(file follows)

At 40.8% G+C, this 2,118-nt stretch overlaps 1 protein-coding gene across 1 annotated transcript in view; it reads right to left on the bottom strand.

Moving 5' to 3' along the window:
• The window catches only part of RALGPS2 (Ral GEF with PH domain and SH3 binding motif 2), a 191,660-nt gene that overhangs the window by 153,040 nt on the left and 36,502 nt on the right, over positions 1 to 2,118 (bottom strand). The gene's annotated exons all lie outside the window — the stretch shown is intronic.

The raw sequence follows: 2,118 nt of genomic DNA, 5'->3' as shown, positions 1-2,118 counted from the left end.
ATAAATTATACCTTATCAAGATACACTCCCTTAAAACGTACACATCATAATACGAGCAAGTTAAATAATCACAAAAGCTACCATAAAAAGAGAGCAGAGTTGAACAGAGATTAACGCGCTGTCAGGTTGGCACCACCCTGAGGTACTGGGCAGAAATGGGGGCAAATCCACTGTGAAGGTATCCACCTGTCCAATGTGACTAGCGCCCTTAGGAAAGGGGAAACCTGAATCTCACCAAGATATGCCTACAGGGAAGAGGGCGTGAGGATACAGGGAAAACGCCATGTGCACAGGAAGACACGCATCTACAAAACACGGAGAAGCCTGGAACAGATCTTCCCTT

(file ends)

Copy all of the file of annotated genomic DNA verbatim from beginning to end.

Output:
At 40.8% G+C, this 2,118-nt stretch overlaps 1 protein-coding gene across 1 annotated transcript in view; it reads right to left on the bottom strand.

Moving 5' to 3' along the window:
• The window catches only part of RALGPS2 (Ral GEF with PH domain and SH3 binding motif 2), a 191,660-nt gene that overhangs the window by 153,040 nt on the left and 36,502 nt on the right, over positions 1 to 2,118 (bottom strand). The gene's annotated exons all lie outside the window — the stretch shown is intronic.

The raw sequence follows: 2,118 nt of genomic DNA, 5'->3' as shown, positions 1-2,118 counted from the left end.
ATAAATTATACCTTATCAAGATACACTCCCTTAAAACGTACACATCATAATACGAGCAAGTTAAATAATCACAAAAGCTACCATAAAAAGAGAGCAGAGTTGAACAGAGATTAACGCGCTGTCAGGTTGGCACCACCCTGAGGTACTGGGCAGAAATGGGGGCAAATCCACTGTGAAGGTATCCACCTGTCCAATGTGACTAGCGCCCTTAGGAAAGGGGAAACCTGAATCTCACCAAGATATGCCTACAGGGAAGAGGGCGTGAGGATACAGGGAAAACGCCATGTGCACAGGAAGACACGCATCTACAAAACACGGAGAAGCCTGGAACAGATCTTCCCTT